The autumn has been relatively busy, with a steady stream of guests for retreats and weekends, in addition to our two lay residents: Adrian, who arrived in September, and AnneMarie, who arrived in early December. There was a good group of people on the last weekend of October for the retreat including the Segaki Ceremony—Feeding the Hungry Ghosts. The musical kwatz, performed by three people playing a bell, small drum, and cymbals in a complicated sequence, calling the ghosts to come and to ward off the insincere, was particularly good. (Doing this and other ceremonial is a very effective—and challenging—way to learn meditation in action. It requires paying attention not only to what you are doing yourself, but also to stay in sync with others and be flexible to accommodate subtle changes in speed and volume. You have to let go of all self-consciousness, fear of failure and worry what others will think. When ceremonial is done correctly, all those inner and outer entanglements are addressed over time and transformed into “just practice”. )
Bijou the dog had a fairly major surgical procedure done to remove about a dozen teeth, his upper and lower incisors. These teeth were worn down to basically nothing but exposed roots, in all likelihood the result of being put in a metal cage as a pup and then gnawing on it. The vet said that the teeth were slowly going to rot and were probably painful, so they were all pulled. They also removed a small growth on Bijou’s back. It was a tough week for our little pal, but he got through it and returned to his usual happy self—if possible even sweeter and a bit more relaxed.
In October three women of the Central Coast Meditation group helped with driving and hosting Rev. Phoebe for a group meeting in Morro Bay. About a dozen people were there and meditation was followed by a Dharma talk with discussion. The group meets once every month and Rev. Phoebe has been visiting twice a year. The next time will probably be in the spring.
So far this fall the weather has been kind and we have been able to visit with the Ventura Group every month. In January there will be no group visit, but we will pick it up again in February ”if the creek don’t rise.”
Our annual autumn retreat was completely full this year, including some very old friends who have been practicing for many years. We looked at a small book by Pema Chodron entitled Awakening Loving Kindness. On the first evening, Rev. Phoebe invited people to share an experience of tenderness that they either had witnessed, or felt in their hearts, or been the recipient of. Tenderness is one of the four aspirations of the Bodhisattva according to Dogen, the one which usually gets the least attention. Interestingly, the atmosphere in the room began to subtly change, and became very tender just by us all contemplating how and when we experience this feeling. This tenderness remained very present during the retreat, and it changed the way people interacted. Our discussions of the four aspirations: charity, benevolence, tenderness and sympathy, were particularly poignant. At the end people were asked to express their impression of the retreat in a single word: heartfelt, beauty, family, grateful, homecoming, caring, nurturing, heartened, unexpected, mellow, joy, honesty and inspirational all came up. This retreat has been going on for 16 years, and we plan to continue doing it. The Spring Retreat in April is its counterpart; please check the calendar if you are interested.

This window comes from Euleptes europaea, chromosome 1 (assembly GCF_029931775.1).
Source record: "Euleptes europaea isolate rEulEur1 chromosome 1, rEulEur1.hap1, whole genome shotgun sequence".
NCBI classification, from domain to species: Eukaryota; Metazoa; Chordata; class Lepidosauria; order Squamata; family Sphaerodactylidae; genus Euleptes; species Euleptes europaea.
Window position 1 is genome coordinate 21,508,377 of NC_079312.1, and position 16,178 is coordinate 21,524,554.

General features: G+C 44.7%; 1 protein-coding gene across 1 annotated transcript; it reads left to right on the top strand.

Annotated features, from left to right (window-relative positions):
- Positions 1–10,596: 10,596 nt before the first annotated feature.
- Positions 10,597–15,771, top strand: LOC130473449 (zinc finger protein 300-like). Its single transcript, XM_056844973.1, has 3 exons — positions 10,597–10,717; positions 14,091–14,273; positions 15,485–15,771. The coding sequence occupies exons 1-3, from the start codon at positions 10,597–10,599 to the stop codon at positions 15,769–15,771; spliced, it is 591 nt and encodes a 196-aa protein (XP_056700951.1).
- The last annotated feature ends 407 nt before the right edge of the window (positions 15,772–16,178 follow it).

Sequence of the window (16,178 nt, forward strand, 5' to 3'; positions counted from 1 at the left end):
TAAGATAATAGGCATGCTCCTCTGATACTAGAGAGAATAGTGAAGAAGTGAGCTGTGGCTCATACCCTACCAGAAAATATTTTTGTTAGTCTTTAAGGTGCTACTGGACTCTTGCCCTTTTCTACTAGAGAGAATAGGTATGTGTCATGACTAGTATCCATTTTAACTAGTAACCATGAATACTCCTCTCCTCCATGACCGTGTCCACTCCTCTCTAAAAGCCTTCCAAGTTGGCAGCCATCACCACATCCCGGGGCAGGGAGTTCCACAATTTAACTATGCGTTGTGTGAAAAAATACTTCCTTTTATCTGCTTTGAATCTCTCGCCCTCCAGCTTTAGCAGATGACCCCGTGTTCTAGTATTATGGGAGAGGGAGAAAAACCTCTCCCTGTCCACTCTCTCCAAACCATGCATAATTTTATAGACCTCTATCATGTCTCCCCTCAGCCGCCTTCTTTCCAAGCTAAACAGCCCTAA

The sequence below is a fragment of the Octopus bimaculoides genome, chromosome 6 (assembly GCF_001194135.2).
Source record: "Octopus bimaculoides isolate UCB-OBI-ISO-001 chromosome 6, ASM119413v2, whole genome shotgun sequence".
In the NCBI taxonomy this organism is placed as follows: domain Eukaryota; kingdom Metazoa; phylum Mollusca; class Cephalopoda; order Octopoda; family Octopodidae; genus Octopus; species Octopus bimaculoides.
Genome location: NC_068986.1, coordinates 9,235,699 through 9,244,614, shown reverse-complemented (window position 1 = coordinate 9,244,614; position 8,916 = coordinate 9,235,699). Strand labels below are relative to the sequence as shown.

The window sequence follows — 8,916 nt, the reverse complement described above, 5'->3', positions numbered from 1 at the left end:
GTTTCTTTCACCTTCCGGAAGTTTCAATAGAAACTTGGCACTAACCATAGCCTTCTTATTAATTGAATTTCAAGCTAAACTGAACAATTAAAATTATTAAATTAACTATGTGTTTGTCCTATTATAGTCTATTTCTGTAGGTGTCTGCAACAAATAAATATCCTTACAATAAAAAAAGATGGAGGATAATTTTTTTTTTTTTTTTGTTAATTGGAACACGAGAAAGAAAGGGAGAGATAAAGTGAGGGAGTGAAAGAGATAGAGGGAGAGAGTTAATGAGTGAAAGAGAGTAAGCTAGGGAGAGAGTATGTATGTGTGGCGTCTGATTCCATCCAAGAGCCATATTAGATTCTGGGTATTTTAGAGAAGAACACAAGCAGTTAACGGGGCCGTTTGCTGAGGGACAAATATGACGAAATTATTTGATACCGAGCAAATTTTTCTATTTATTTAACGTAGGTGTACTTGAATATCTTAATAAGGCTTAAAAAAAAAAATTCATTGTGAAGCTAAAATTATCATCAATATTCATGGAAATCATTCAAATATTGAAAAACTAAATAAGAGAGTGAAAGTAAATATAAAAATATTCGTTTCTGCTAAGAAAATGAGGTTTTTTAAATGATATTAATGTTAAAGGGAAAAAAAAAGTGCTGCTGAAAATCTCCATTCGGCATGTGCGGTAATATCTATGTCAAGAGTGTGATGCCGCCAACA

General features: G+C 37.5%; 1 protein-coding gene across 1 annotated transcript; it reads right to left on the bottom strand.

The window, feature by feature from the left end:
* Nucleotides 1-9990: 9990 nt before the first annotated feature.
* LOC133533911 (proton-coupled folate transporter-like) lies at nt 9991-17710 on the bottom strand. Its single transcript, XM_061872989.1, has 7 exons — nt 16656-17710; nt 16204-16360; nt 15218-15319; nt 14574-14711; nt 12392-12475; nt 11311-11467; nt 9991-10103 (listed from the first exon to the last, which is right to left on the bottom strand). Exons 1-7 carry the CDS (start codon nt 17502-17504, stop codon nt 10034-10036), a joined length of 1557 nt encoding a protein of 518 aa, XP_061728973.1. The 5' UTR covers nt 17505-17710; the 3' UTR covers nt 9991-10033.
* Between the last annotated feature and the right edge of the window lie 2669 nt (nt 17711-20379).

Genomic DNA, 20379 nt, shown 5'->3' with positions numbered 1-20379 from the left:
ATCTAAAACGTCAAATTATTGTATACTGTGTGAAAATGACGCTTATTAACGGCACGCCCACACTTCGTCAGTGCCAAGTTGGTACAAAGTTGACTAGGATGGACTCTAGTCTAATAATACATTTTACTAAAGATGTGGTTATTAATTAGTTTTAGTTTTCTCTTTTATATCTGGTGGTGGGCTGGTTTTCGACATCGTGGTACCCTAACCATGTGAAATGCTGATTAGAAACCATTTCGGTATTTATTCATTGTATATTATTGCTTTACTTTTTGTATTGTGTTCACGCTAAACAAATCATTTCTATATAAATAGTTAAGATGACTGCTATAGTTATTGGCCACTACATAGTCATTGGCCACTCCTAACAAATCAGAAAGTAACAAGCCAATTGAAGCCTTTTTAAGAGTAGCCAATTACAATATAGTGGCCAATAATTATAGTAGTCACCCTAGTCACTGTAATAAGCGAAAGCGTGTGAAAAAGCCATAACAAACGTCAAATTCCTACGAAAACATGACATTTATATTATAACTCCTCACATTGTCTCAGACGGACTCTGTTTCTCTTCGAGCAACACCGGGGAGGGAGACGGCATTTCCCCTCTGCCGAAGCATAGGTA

Rev. Phoebe had eye surgery in November to remove a cataract and implant a lens. This was her second eye for this procedure, the first one having been in 2006, which restored a better level of vision in that eye. As of three weeks after the surgery, the eye is healing and Rev. Phoebe is experiencing better vision, despite the fact that this eye is the weaker of the two.
In early December we held a well-attended festival of the Buddha’s Enlightenment. It was a joyful occasion. On Saturday was the lay ordination of Adrian in the morning, and the reading of the Life Story of the Buddha in the evening. On Sunday, after two periods of meditation, Rev. Phoebe gave a moving Dharma Talk, followed by the festival ceremony and then a potluck lunch. It was a rainy weekend but many people were able to make the trip to the temple in between showers—and the roads remained open. At the beginning of the Festival ceremony the sun broke through the clouds and suddenly flooded the hall with bright light—very inspiring! Several more people came for the day in addition to those already here for the retreat.